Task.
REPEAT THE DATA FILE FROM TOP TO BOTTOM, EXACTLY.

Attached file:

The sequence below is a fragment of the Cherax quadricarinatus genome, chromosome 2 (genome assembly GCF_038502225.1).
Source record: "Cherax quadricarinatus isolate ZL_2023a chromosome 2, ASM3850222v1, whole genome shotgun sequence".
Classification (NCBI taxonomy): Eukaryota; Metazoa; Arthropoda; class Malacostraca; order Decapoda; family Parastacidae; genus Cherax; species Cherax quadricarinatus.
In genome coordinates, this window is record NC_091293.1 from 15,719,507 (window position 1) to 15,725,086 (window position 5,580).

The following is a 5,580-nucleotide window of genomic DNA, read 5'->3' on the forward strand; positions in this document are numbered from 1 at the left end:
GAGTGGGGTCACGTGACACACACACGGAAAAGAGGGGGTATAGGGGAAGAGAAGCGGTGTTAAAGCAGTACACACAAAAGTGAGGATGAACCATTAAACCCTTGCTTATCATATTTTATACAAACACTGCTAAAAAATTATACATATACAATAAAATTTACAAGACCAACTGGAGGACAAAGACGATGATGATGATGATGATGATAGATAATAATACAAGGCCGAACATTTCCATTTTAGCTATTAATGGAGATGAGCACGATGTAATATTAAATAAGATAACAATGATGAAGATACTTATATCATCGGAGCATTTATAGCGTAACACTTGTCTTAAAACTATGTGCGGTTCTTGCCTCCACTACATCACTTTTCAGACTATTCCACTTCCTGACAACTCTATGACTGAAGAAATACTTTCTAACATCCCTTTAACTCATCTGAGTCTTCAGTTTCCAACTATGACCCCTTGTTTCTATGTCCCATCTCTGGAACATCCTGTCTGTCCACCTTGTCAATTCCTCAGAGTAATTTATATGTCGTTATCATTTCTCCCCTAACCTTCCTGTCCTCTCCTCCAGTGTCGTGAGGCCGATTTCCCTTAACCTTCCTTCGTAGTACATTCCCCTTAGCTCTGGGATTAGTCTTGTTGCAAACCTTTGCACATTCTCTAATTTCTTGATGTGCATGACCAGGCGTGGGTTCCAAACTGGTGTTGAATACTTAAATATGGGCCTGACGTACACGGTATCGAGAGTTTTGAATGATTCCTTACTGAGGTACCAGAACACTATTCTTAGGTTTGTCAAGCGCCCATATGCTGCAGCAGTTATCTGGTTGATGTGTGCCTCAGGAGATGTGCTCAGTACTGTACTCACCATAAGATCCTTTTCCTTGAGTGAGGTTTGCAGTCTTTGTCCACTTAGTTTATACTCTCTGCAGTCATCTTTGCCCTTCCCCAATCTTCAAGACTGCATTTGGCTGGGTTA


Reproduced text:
The sequence below is a fragment of the Cherax quadricarinatus genome, chromosome 2 (genome assembly GCF_038502225.1).
Source record: "Cherax quadricarinatus isolate ZL_2023a chromosome 2, ASM3850222v1, whole genome shotgun sequence".
Classification (NCBI taxonomy): Eukaryota; Metazoa; Arthropoda; class Malacostraca; order Decapoda; family Parastacidae; genus Cherax; species Cherax quadricarinatus.
In genome coordinates, this window is record NC_091293.1 from 15,719,507 (window position 1) to 15,725,086 (window position 5,580).

The following is a 5,580-nucleotide window of genomic DNA, read 5'->3' on the forward strand; positions in this document are numbered from 1 at the left end:
GAGTGGGGTCACGTGACACACACACGGAAAAGAGGGGGTATAGGGGAAGAGAAGCGGTGTTAAAGCAGTACACACAAAAGTGAGGATGAACCATTAAACCCTTGCTTATCATATTTTATACAAACACTGCTAAAAAATTATACATATACAATAAAATTTACAAGACCAACTGGAGGACAAAGACGATGATGATGATGATGATGATAGATAATAATACAAGGCCGAACATTTCCATTTTAGCTATTAATGGAGATGAGCACGATGTAATATTAAATAAGATAACAATGATGAAGATACTTATATCATCGGAGCATTTATAGCGTAACACTTGTCTTAAAACTATGTGCGGTTCTTGCCTCCACTACATCACTTTTCAGACTATTCCACTTCCTGACAACTCTATGACTGAAGAAATACTTTCTAACATCCCTTTAACTCATCTGAGTCTTCAGTTTCCAACTATGACCCCTTGTTTCTATGTCCCATCTCTGGAACATCCTGTCTGTCCACCTTGTCAATTCCTCAGAGTAATTTATATGTCGTTATCATTTCTCCCCTAACCTTCCTGTCCTCTCCTCCAGTGTCGTGAGGCCGATTTCCCTTAACCTTCCTTCGTAGTACATTCCCCTTAGCTCTGGGATTAGTCTTGTTGCAAACCTTTGCACATTCTCTAATTTCTTGATGTGCATGACCAGGCGTGGGTTCCAAACTGGTGTTGAATACTTAAATATGGGCCTGACGTACACGGTATCGAGAGTTTTGAATGATTCCTTACTGAGGTACCAGAACACTATTCTTAGGTTTGTCAAGCGCCCATATGCTGCAGCAGTTATCTGGTTGATGTGTGCCTCAGGAGATGTGCTCAGTACTGTACTCACCATAAGATCCTTTTCCTTGAGTGAGGTTTGCAGTCTTTGTCCACTTAGTTTATACTCTCTGCAGTCATCTTTGCCCTTCCCCAATCTTCAAGACTGCATTTGGCTGGGTTA